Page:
Gabriel Mollerberg, Managing Director at Goldman Sachs, said that there was much more available information on assets these days, which affected how you looked at pricing: “With that increased knowledge, maybe your conviction increases a bit and maybe you price it a bit tighter as a result,” he suggested.
For Andrew Hawkins, Senior Managing Director at Intermediate Capital Group, unearthing returns meant going back to basics and buying value: “I think the risk return equation for us is really digging in and looking at governance and doing diligence. Frankly it’s like doing a buy out for each underlying asset. There is a huge volume of untransacted deals, so you can pick your spots and find value.”
When it came to sourcing deals, the majority of the panel agreed that the history and profile of the GP came first, assets second. David added that this didn’t mean that there had to be a brand-name GP – “ultimately you are backing individuals”, he said.
But Andrew countered this view: “What we’re looking for is an alignment of the GP with the capital, who can put it to work and deliver great value in that transaction.”
But what about the LPs' point of view?
“One of the things that the whole industry has to focus on is making sure that these transactions are attractive and fair,” said Andrew.
“That’s hugely important,” agreed Gabriel, “especially if you want this market to stay as it is. The last thing anyone wants is GPs getting bad press and a lot of upset LPs. In order to have a sustainable market it needs to be win-win.”
Navigating the market
As mainstream secondaries see an increasing use of leverage and concentrated deals, how should investors measure the relative risk? That was the tricky subject tackled by the morning’s third panel.
While the risk level on leverage was increasing, it wasn’t for the obvious reason, argued Andre Aubert, Partner and Co-Head of PE Secondaries, LGT Capital Partners: “It’s not the increasing use of leverage in itself that is the problem. It’s the fact that, for the first time in decades LIBOR is going up and nobody has tested how those long-term transactions behave when interest levels go up. It’s going to be very hard to sell businesses at the same multiples that we are used to.”
Matt Jones, Partner at Pantheon agreed, saying that interest rate risk was something they spent a lot of time thinking about. Their solution was to look at the underlying company, and its ability to bear the financial costs across all levels. In addition, they hedged fx borrowing in Euros, thus escaping some of the increased costs.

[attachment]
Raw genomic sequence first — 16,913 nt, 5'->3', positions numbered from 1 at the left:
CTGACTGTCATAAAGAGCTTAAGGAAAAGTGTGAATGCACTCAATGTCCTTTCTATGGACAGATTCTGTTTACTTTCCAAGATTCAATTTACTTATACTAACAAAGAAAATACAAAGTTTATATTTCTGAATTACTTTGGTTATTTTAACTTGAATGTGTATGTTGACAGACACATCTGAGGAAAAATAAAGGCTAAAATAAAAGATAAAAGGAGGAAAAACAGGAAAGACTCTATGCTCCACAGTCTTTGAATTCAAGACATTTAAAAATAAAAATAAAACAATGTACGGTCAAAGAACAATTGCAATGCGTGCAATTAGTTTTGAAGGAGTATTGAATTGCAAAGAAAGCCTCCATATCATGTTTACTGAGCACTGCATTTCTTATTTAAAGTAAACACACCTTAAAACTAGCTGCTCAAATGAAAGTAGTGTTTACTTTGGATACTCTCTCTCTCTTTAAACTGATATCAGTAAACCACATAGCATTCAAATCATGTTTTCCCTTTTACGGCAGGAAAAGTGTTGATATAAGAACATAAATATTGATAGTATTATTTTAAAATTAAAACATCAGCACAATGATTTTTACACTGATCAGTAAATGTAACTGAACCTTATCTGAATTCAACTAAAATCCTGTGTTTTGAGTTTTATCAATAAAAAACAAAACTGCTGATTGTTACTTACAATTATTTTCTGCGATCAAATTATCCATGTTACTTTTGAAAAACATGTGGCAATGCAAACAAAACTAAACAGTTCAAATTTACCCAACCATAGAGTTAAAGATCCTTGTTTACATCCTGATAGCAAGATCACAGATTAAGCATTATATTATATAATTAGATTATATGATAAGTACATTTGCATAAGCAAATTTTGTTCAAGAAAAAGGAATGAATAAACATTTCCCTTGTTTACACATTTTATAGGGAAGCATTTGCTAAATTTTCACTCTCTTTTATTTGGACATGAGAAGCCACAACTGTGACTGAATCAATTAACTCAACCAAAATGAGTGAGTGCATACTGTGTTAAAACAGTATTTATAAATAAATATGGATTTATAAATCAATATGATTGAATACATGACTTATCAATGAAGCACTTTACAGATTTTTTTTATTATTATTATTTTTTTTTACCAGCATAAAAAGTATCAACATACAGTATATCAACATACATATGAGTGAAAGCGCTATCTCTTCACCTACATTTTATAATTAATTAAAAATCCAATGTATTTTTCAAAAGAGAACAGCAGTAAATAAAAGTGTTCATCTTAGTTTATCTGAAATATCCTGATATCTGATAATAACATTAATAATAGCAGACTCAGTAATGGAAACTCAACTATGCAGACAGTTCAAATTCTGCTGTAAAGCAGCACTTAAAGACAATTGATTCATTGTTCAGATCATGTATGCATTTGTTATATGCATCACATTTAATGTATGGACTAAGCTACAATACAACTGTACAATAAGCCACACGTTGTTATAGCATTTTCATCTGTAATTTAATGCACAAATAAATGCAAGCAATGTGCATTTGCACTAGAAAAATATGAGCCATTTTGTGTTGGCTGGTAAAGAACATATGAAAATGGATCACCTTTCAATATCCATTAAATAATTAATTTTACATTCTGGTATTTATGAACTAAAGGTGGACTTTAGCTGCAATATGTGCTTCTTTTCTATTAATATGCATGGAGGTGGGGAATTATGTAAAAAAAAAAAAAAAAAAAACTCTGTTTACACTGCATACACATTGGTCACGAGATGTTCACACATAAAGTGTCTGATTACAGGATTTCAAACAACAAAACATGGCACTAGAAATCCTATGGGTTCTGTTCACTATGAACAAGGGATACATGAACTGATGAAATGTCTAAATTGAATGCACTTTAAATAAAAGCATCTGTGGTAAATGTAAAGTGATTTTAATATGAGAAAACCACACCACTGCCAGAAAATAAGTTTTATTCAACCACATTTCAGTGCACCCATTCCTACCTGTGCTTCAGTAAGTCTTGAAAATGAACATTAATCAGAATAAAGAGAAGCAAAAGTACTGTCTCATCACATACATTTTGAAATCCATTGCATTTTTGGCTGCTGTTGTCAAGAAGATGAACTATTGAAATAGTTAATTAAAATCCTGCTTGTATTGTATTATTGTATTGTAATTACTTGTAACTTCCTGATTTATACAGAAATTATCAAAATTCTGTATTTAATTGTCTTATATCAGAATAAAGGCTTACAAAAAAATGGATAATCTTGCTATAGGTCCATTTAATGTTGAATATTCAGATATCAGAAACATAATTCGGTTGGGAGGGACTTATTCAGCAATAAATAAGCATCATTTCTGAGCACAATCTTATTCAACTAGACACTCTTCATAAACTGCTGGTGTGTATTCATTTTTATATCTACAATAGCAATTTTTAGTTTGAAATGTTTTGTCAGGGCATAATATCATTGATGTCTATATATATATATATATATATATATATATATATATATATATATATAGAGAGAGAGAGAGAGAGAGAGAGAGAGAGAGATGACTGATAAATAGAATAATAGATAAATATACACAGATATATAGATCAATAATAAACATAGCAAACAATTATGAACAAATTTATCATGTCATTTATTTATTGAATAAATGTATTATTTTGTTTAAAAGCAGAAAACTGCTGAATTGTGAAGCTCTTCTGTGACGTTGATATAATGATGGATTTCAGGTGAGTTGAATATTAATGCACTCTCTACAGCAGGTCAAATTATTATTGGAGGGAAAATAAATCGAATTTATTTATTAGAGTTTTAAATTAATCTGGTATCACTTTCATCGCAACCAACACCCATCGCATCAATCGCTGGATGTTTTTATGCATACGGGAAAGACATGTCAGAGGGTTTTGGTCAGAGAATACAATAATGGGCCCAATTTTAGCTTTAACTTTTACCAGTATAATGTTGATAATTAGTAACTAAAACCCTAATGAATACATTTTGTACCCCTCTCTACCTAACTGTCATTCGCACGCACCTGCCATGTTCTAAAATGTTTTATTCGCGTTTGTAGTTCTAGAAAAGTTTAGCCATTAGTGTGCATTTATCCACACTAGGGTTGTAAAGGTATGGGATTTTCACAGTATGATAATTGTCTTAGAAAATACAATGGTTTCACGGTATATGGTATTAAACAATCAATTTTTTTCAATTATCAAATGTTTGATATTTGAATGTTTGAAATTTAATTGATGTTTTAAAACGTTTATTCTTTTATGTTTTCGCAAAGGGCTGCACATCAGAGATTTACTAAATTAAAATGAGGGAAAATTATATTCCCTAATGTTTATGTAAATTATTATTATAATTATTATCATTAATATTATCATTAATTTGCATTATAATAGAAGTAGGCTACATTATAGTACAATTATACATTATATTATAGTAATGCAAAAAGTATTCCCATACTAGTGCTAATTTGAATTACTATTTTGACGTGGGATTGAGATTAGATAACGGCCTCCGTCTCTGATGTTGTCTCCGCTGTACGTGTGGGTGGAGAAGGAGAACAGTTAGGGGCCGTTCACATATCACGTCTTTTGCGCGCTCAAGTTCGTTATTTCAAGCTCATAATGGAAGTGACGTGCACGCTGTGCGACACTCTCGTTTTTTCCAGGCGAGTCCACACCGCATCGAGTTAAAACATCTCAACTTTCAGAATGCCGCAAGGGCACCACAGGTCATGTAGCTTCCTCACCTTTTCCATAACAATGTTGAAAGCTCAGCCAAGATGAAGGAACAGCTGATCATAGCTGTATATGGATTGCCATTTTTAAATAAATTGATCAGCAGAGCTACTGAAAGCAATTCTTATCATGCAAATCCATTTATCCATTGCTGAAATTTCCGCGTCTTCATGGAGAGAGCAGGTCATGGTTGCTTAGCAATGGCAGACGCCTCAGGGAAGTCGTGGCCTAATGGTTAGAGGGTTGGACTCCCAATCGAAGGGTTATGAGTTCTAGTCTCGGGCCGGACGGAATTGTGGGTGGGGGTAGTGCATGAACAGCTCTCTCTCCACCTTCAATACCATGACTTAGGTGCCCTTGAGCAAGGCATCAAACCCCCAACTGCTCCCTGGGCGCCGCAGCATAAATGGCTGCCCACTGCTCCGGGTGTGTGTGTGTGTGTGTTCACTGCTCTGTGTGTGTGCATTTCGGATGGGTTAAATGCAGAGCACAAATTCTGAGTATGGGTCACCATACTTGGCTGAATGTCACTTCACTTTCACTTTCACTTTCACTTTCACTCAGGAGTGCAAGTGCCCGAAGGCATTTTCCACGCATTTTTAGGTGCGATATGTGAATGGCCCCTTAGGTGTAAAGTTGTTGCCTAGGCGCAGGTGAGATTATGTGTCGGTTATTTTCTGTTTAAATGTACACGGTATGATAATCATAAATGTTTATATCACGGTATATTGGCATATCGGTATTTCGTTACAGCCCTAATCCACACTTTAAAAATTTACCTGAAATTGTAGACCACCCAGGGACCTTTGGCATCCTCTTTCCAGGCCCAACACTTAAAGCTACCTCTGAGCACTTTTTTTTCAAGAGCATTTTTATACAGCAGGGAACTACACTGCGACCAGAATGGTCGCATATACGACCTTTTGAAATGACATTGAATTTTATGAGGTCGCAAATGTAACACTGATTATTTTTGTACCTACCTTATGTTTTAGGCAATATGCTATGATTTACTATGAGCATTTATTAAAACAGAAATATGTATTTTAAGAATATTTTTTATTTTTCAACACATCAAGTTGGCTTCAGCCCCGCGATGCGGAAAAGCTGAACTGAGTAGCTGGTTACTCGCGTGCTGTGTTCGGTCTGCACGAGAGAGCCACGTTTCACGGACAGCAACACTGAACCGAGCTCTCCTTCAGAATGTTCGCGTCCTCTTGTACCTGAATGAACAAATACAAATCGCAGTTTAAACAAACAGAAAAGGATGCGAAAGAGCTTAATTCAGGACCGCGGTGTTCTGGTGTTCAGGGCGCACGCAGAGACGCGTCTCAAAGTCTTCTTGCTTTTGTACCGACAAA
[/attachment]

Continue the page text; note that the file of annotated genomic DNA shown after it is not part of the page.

Nik Morandi, Senior Principal, Funds, Secondaries & Co-Investments at CPPIB sought to be more reassuring, arguing that banks had been a lot more disciplined in lending to the secondary market.
Matt also made a very interesting point, that some of the risk factors were beyond what the balance sheet could tell you: “It’s easy to look at underlying debt levels but people don’t take into account how management acts – are they foregoing R&D and capex – the things required to grow? he asked. It’s hard to see that just from the figures.”
The increasing number of concentrated deals was also a concern to the panel.
Andre said that, in an era of rising interest rates and a rising dollar, he was surprised to see others loading up portfolios with concentrated geographies, particularly emerging markets: “You only have to look at the past to see how emerging market currencies have been cut in half.”
Matt added that it was impossible in some of these investments to hedge in an affordable manner, so they demand a much higher hurdle to take part.
Another question the panel chewed over was whether they were being adequately compensated for the compression in returns brought about by an increasingly competitive market.
Nik argued that the industry had matured quicker than the buyout space and returns had fallen faster. His biggest concern was the risk inherent in seeking some sort of compensation through strategy drift: “You won’t fully understand the risks,” he argued.
Ultimately, navigating the market today required being a lot more selective, stated Matt: “Pick your spots more carefully, be confident of a valuation cushion. It all comes down to whether you understand what you’re buying.”